“Do you think you can climb out, if I put you on my shoulders?”
“I can try,” she said, letting her head lull over and rest on his shoulder for an instant.
A rush of need washed through him as he put his arm around her, pulling her closer. “We’ll get out of here,” he said, stroking her hair even as he did the math. Their combined heights plus his arm length would still leave them ten feet short of the top.
He stared up at the opening. If he could get her close, maybe she could use the tree roots to climb out.
“Let’s give it a try.” He helped her to her feet. “I want you to use the roots once you stand up. Jerk on them first, make sure they’ll hold you.”
Baylor bent over. “Climb on my shoulders.” He braced himself, watching her pull off her shoes and shove them into the back waistband of her pants.
Caution wiggled along Mariah’s spine and settled in her gut as she put her leg over Baylor’s shoulders and sat down on his neck. He put his hands on her thighs and slowly raised her up.
She worked to keep her balance. Reaching out, she caught hold of a root and steadied herself. “Get as close to the wall as you can.”
A spray of dirt rained down from the wall where she splayed her hand against it.
“Go easy,” he warned. “The whole thing could come down.”
Anxiety bit into her nerves. “Okay, I’m going to stand up.” Balancing, using Baylor’s raised hands, she put her left foot on his left shoulder.
“Come on, babe. You can do it,” he coaxed as she wobbled, put the majority of her weight down on her left foot, and pushed up into a standing position, catching his other shoulder in the process.
“If you ever decide to quit chasing cows, we can join the circus.”
He chuckled, and she felt the vibration through the bottoms of her stockinged feet. Reaching out, she took hold of a root, pulling at it like Baylor had told her to do. It held fast.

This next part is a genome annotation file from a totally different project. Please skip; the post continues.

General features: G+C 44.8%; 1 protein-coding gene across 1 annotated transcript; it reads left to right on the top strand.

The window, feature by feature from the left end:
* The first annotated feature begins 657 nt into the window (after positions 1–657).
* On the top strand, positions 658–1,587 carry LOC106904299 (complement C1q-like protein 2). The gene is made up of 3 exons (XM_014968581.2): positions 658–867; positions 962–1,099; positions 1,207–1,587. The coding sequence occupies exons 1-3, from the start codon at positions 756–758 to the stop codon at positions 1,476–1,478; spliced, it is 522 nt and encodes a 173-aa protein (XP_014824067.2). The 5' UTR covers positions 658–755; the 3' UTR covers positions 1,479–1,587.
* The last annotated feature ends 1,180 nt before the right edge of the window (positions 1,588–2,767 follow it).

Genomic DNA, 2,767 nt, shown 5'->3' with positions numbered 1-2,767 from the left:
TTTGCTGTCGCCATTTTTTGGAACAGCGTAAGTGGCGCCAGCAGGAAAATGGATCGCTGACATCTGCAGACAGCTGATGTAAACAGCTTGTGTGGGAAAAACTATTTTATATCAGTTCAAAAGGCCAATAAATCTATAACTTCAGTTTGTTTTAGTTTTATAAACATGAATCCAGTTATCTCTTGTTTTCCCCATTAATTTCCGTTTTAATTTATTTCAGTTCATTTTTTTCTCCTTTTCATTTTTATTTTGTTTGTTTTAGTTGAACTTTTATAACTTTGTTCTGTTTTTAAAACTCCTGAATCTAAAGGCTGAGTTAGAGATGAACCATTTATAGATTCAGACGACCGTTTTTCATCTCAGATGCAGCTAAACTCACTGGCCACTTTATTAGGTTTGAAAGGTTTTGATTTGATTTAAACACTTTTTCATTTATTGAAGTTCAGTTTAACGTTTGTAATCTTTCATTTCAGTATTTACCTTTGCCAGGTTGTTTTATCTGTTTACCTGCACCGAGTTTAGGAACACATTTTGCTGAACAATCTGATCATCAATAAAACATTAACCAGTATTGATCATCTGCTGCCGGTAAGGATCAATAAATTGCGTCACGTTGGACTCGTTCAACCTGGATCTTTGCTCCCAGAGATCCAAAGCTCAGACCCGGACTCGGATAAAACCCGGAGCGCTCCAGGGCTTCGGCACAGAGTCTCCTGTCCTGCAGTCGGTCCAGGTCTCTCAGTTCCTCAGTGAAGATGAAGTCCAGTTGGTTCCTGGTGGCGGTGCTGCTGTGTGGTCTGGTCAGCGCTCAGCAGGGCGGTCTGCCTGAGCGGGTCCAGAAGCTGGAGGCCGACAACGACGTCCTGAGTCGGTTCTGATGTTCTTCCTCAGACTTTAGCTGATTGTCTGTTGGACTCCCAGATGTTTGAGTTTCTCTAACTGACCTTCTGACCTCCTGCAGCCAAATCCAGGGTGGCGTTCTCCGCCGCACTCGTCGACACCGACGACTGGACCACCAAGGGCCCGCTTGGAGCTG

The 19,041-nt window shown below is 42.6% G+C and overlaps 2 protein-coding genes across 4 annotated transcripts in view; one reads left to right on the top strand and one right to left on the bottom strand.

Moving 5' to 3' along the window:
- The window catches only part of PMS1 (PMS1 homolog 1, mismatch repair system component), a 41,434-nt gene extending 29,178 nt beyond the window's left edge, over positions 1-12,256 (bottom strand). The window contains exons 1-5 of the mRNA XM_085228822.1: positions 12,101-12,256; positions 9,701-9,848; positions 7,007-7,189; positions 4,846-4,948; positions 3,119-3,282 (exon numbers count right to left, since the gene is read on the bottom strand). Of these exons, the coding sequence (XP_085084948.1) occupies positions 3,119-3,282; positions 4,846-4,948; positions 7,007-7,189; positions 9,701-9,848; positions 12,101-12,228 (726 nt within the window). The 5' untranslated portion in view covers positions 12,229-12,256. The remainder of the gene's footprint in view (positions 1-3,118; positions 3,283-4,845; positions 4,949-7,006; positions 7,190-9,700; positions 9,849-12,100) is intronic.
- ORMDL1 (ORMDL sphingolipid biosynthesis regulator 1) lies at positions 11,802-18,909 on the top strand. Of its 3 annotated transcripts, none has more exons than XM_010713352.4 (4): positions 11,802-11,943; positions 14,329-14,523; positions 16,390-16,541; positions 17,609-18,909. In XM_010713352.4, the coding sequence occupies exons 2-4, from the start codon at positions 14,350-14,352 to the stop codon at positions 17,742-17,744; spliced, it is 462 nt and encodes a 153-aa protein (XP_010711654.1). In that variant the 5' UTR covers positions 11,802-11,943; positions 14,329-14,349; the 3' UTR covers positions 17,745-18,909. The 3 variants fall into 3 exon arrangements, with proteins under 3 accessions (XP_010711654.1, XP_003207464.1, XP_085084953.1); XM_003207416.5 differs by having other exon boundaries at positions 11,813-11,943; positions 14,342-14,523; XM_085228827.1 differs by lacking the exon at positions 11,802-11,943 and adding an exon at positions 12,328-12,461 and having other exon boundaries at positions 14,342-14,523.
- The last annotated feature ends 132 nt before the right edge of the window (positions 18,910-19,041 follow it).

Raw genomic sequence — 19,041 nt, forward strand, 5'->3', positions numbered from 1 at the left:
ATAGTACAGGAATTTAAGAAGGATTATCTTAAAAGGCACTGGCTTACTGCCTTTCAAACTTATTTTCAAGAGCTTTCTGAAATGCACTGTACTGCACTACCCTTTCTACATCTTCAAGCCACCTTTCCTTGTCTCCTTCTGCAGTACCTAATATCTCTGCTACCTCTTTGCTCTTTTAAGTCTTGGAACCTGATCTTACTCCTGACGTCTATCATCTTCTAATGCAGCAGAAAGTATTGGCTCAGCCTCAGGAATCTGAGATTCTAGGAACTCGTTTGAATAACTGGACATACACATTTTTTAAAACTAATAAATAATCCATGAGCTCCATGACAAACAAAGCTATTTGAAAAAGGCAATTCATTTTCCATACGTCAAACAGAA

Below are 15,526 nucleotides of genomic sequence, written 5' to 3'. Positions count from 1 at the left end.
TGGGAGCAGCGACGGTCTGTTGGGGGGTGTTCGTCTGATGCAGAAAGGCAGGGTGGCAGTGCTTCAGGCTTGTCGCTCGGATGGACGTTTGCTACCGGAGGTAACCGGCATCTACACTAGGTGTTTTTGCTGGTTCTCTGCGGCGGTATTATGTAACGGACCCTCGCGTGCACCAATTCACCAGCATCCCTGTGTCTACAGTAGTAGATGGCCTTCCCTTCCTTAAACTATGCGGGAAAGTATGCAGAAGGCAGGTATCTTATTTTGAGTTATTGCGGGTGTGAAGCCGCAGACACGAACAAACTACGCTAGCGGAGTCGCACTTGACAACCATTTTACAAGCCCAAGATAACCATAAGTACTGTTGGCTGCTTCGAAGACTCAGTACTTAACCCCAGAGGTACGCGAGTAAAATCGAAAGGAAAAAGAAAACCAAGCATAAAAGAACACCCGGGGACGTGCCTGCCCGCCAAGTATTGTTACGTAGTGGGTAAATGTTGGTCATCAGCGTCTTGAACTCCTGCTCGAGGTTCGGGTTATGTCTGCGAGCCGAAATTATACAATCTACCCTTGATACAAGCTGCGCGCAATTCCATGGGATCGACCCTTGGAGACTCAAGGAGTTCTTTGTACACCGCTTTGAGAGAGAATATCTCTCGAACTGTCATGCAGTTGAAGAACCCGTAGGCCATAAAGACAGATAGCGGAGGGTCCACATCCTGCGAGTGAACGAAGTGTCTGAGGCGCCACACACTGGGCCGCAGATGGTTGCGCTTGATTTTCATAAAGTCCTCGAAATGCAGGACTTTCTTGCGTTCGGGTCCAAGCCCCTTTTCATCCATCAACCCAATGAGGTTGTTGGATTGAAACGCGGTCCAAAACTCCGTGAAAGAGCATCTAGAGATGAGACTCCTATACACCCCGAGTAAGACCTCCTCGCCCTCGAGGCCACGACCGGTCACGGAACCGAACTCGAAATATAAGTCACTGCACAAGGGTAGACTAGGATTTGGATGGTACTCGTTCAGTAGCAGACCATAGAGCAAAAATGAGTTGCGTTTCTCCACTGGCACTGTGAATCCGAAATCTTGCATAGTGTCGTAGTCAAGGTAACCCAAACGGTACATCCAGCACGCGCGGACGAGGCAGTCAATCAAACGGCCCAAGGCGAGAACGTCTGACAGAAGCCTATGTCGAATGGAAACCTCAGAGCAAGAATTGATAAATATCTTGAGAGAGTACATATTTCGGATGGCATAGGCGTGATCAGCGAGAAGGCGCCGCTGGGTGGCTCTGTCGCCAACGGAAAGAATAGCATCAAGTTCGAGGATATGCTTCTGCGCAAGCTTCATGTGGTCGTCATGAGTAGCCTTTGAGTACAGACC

Stretching her other arm up, she gauged the distance to the opening. Eight feet, maybe ten. Searching, she locked her hand on another root, this one much larger. She felt it give when she jerked on it, and another shower of grit rained down on Baylor’s head.
“So many of them are loose.” She pulled on another one; it held. “If I can just find a couple that’ll hold my weight.”
She balanced, wobbled and regained her balance, feeling Baylor put his hands on her calves to steady her. “I think I can reach the top.”
Feeling with her right foot, she found a toehold and put pressure on it. It held. Gingerly, she grasped the two tendrils she’d determined would hold, and stepped up off Baylor’s shoulders.
Holding on for dear life, she felt the root give slightly, then hold fast. She caught her breath, and remained perfectly still, making sure it would continue to hold her before she searched for another foothold.
Focused on the opening, she climbed upward an inch at a time. Hope coursed in her veins and she could feel the sun’s warmth on the top of her head.
She reached the top, grabbed a root and started to claw her way out of the hole.
A bullet pierced the tendril above her thumb and fingers. The root snapped and decomposed in her hand.
She lost her balance, and launched backward, a scream ripped from her throat.
Baylor braced for the impact, watching Mariah fall toward him in a hail of dirt and debris.
He caught her in his arms.
The earth dropped under his feet from the catch.
Before he could move they were falling again, to the floor of the shaft in a haze of dust and rock.
Fighting to hold on to her in the chaos, Baylor locked his arm around her waist.
They hit with a thud. The air rushed out of his lungs. He lay still until the dust cleared and opened his eyes in the darkness, still holding on to her.
“Are you okay?”
She shuddered. “Yeah. What happened?”
“The floor of the shaft gave way. We’re in the tunnel below.”
Baylor released her, sat
Jessica Coulter Smith, Jessica Smith